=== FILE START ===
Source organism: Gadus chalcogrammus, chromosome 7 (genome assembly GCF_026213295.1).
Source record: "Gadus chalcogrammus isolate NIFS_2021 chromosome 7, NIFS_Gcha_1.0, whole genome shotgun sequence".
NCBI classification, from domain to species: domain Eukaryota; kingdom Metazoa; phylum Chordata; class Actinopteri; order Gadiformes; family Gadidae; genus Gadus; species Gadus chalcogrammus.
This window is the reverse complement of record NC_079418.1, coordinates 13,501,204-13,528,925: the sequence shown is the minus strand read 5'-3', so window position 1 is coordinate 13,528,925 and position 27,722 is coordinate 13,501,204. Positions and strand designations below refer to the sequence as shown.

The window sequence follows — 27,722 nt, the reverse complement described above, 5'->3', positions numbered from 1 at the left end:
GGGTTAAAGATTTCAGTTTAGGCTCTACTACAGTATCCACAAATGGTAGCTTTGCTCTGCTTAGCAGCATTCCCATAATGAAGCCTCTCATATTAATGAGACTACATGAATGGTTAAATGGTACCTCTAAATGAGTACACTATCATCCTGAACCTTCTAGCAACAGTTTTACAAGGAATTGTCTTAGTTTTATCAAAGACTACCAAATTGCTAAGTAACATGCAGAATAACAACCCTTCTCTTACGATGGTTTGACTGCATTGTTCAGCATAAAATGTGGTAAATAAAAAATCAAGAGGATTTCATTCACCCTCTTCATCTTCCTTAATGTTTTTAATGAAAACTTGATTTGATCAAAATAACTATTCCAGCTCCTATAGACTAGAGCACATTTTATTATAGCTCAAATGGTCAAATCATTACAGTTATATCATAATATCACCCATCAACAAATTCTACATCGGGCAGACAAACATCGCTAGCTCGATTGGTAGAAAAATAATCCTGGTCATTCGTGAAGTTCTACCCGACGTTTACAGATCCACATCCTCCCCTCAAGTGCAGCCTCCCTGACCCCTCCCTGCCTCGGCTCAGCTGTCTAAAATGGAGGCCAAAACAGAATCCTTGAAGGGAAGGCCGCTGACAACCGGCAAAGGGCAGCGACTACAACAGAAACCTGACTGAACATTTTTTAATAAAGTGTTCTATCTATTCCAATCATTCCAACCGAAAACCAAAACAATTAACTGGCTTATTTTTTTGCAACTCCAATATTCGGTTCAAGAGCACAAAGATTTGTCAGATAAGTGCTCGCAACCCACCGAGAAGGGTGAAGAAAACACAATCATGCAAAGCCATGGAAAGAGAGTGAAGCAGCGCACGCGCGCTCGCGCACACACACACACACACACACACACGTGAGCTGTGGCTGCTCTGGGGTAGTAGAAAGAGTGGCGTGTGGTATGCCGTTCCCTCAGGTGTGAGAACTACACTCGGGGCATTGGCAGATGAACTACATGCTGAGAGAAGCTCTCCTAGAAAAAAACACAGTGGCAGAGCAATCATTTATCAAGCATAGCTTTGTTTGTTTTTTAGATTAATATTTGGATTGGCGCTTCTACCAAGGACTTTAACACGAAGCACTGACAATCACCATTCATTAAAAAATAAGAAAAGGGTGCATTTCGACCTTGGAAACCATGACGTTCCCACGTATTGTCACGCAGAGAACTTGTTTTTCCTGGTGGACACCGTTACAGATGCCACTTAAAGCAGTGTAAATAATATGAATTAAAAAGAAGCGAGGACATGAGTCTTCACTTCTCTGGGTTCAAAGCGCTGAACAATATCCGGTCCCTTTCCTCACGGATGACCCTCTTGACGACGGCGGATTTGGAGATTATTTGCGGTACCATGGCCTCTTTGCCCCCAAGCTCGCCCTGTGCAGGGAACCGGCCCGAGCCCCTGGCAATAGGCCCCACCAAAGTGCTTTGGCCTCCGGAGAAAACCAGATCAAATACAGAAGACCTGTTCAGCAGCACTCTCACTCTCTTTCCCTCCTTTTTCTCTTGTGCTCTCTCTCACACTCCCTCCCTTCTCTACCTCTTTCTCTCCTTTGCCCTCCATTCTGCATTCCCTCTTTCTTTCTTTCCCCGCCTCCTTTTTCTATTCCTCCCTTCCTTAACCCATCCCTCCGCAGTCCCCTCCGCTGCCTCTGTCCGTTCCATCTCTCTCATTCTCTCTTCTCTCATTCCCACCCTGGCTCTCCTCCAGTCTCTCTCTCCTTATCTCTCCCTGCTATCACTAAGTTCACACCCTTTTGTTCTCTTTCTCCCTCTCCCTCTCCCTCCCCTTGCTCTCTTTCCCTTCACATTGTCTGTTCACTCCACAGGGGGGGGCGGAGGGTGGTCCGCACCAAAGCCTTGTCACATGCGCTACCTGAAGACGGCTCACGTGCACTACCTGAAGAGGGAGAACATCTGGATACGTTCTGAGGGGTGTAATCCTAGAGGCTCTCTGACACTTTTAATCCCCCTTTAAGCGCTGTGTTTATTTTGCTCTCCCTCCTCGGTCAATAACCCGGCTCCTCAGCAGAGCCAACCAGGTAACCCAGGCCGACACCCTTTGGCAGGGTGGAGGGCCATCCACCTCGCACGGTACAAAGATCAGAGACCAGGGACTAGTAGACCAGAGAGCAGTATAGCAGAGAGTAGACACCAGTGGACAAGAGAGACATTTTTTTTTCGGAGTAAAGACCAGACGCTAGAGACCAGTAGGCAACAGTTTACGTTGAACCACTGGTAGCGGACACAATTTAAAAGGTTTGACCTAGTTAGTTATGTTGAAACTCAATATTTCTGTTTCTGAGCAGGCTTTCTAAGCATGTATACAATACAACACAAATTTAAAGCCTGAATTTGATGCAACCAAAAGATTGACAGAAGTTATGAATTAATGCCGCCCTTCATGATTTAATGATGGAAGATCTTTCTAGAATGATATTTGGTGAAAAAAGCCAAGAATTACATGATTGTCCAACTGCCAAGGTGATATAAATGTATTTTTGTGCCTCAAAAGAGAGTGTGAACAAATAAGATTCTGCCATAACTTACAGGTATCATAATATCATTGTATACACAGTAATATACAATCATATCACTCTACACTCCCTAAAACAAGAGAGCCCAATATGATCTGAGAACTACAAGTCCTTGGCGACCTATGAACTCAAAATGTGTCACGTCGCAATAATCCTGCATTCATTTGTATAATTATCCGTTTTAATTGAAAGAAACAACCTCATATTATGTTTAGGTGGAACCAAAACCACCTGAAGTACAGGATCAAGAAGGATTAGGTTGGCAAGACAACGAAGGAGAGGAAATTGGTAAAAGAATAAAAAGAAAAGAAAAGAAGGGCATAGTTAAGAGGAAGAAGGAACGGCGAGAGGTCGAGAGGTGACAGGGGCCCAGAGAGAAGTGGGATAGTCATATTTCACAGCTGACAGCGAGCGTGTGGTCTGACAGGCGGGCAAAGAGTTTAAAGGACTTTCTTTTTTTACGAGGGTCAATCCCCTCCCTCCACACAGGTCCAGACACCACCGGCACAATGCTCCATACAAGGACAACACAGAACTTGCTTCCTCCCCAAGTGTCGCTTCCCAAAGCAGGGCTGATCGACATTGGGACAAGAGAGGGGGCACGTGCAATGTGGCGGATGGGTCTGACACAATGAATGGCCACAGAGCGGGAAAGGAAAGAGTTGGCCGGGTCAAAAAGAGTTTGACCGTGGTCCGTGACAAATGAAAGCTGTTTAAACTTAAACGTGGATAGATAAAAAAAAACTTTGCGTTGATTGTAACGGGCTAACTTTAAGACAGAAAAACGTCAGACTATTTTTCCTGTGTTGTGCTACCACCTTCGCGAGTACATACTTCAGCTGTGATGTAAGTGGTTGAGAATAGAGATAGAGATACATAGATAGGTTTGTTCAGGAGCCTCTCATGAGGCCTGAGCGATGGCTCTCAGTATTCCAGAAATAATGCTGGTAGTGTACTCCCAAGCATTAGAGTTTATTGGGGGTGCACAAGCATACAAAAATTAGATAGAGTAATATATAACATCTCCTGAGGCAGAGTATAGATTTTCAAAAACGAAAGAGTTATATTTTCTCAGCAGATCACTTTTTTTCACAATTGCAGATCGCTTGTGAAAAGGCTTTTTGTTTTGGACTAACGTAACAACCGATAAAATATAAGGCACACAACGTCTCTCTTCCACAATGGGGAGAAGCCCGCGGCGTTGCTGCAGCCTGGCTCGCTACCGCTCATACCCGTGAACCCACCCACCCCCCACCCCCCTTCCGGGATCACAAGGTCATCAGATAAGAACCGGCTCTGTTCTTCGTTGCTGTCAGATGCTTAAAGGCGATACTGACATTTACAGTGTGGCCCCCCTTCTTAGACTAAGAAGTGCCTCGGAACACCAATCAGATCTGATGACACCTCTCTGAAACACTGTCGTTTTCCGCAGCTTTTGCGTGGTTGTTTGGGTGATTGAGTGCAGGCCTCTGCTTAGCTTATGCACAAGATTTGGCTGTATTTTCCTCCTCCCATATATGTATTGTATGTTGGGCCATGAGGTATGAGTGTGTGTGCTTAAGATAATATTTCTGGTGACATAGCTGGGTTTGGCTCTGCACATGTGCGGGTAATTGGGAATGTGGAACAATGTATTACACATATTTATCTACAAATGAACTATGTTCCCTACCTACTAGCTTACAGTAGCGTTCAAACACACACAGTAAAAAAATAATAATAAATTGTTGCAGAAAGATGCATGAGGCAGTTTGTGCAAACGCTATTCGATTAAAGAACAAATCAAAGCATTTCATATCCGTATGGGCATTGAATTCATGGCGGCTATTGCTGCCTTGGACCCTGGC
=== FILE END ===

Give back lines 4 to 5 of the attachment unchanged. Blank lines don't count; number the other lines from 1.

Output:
This window is the reverse complement of record NC_079418.1, coordinates 13,501,204-13,528,925: the sequence shown is the minus strand read 5'-3', so window position 1 is coordinate 13,528,925 and position 27,722 is coordinate 13,501,204. Positions and strand designations below refer to the sequence as shown.

The window sequence follows — 27,722 nt, the reverse complement described above, 5'->3', positions numbered from 1 at the left end: